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Midtown Block Would Likely Get Razed for 'Gateway Plan'

By DNAinfo Staff on February 17, 2011 2:54pm  | Updated on February 18, 2011 6:31am

By Jill Colvin

DNAinfo Reporter/Producer

MIDTOWN — Building Amtrak's proposed Gateway tunnel project could result in the razing of an entire Midtown block lined with restaurants, businesses and churches, DNAinfo has learned.

The Amtrak "Gateway Project" [PDF] project, which is still in its preliminary planning phases, calls for the construction of two new commuter train tunnels under the Hudson River from New Jersey into a new, expanded Penn Station.

According to Gateway Project plans released by New Jersey Sen. Frank Lautenberg, a new station, called "Penn South," would be built just south of the existing transportation hub between West 30th and 31st streets between Seventh and Eighth avenues.

The Gateway Project, which would link New Jersey and Midtown.
The Gateway Project, which would link New Jersey and Midtown.
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Courtesy Senator Lautenberg's Office

But if the project gets the green light, the entire Midtown block needed for the site would likely be razed to build the new tracks and station under, an Amtrak spokesman confirmed.

Businesses in the path, who at first welcomed the news of more foot traffic, were shocked to hear about the proposed plan.

"Wow. You've got to be kidding," said Alfredo Marty, 45, the manager of the Blarney Stone, an Irish pub on Eighth Avenue that has been serving locals and sports fans from Madison Square Garden for more than 50 years.

Blarney Stone regular Les Carney, 69, said that it would be a shame to see the place close.

"It's one of the few bars that is still a mom-and-pop space," said Carney, who lives in the neighborhood and has been a regular at the bar for 20 years. "Everything else seems to be going upscale."

The Gateway Project is Amtrak's answer to the stalled Access to the Region's Core (ARC) plan, the massive tunnel project killed by New Jersey Gov. Chris Christie that was supposed to double rail capacity between New Jersey and Midtown.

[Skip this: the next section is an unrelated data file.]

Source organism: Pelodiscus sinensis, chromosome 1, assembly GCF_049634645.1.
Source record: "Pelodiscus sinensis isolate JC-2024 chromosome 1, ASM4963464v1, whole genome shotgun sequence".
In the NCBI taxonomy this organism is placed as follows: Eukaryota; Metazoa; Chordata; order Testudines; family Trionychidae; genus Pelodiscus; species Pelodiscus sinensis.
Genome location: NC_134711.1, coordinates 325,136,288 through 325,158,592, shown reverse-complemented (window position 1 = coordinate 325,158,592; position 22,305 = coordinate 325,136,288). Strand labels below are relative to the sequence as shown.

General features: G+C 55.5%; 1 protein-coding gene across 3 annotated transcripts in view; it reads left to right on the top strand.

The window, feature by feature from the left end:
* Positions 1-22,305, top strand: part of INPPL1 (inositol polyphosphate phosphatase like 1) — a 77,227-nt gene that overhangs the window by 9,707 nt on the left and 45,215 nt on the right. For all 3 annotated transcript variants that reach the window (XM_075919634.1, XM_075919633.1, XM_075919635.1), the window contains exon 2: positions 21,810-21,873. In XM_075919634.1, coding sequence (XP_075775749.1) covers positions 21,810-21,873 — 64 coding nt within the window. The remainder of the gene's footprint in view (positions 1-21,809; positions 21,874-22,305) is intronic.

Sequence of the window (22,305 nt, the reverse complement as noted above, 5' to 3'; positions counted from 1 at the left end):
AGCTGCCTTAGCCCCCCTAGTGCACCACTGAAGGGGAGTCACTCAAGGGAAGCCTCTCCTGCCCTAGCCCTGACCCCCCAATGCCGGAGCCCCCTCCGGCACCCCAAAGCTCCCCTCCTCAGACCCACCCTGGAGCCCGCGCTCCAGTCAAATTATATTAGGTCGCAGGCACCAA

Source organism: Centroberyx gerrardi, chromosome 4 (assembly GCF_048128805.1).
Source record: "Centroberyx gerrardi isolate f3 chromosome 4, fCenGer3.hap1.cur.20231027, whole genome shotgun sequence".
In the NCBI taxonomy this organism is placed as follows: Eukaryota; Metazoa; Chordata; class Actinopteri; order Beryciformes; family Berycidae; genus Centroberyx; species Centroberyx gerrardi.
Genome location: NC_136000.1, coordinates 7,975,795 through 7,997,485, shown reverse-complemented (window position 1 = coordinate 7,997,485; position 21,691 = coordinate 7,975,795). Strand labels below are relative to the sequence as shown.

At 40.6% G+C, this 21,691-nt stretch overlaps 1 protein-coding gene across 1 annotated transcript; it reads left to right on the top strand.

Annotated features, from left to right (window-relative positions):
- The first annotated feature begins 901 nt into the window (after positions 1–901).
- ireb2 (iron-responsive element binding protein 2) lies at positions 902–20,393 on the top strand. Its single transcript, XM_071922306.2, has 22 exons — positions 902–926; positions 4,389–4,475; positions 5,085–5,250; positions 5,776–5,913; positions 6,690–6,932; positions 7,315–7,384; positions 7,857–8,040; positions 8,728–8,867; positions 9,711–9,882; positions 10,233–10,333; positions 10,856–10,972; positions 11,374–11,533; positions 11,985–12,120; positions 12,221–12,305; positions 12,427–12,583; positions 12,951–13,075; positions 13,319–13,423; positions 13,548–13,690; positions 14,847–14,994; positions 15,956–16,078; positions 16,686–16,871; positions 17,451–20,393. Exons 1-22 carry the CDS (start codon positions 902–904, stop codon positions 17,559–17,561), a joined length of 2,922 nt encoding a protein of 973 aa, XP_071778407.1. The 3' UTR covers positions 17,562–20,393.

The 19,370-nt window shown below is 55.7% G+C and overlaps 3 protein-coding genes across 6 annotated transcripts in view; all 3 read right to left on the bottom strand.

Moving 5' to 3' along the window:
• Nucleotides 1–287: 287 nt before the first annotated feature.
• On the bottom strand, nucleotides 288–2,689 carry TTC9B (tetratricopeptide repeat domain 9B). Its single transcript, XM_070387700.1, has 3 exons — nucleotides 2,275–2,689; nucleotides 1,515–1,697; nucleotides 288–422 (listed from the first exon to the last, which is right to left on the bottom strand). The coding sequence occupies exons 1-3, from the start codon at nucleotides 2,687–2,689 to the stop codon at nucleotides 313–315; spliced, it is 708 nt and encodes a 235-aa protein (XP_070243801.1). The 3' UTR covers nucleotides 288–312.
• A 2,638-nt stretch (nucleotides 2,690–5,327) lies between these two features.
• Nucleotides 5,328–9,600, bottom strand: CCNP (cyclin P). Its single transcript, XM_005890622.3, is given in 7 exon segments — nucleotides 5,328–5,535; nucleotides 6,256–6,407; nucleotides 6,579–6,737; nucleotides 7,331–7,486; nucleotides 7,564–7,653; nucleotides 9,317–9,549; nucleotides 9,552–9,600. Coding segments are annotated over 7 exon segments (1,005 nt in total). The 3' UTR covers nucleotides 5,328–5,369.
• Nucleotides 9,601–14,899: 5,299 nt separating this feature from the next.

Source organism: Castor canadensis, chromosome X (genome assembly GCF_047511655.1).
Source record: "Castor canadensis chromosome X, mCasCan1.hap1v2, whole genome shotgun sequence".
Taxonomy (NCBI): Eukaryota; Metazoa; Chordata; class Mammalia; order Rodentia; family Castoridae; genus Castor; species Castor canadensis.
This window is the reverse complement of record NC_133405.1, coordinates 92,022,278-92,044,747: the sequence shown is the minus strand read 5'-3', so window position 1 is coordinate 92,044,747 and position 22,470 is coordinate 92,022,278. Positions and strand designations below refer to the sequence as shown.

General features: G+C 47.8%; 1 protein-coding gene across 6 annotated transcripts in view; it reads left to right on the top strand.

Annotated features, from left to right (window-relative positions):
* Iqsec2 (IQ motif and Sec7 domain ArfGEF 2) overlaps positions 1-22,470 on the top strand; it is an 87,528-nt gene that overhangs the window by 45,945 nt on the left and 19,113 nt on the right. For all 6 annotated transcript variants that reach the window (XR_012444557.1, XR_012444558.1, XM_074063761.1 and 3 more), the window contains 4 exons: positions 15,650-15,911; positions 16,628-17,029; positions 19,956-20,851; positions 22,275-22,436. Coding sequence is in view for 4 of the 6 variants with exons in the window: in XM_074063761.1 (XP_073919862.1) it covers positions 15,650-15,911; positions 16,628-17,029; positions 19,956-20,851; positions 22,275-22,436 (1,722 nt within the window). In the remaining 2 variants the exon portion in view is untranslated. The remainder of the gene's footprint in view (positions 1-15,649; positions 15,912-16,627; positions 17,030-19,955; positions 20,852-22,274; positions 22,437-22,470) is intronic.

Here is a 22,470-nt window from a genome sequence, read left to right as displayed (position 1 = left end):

"The preferred scenario will be to raze the existing buildings, excavate the block, build the new train station, construct a deck over it and then build new commercial overbuild on top," Amtrak spokesman Cliff Cole said.

Juan Delrosario, 40, the manager of Amadeus Pizza on Eighth Avenue, said that closing the restaurant would have a huge impact on the men and women who work at the shop.

"There's a lot of families here. A lot of families," he said, shaking his head.

Still, Delrosario said he doubted something so large would ever get off the ground.

"It's a lot of money to knock down all these buildings," he said. "Anything is possible, but I don't think it will happen."

Other businesses that would be impacted by the plan include a liquor store, a small recording studio, office buildings, small residential buildings, and numerous bars and restaurants, including the club Rebel, the upscale Parlour lounge, the Flying Puck Bar and Grill and Harrington's on Seventh Avenue, and another long-time neighborhood pub, the Molly Wee Pub, at the corner of Eighth Avenue and West 30th Street.

Also on the stretch are two churches that stand back-to-back: The Roman Catholic Church of St. John the Baptist on West 30th Street and the Capuchin Monastery of St. John the Baptist on West 31st Street facing Madison Square Garden.

The stalled ARC project would have displaced more than 90 Manhattan businesses, including some that had served the neighborhood for decades, in order to build station entrances and air shafts. But because the ARC station was set to be built so deep underground, the buildings directly above the station would have been saved.

Amtrak is now waiting for word on a $50 million grant request from the federal government to fund a design and engineering study for the project, which would take an estimated four years to complete. The company would then need to secure an estimated $13.5 billion to build the new tunnels and station.

The door is still open for changes in the plan because design and engineering studies for the project have yet-to-begin and construction is still years away.

"As the engineering work progresses, it may be determined that alternatives are preferable and these scenarios could change," Cole said.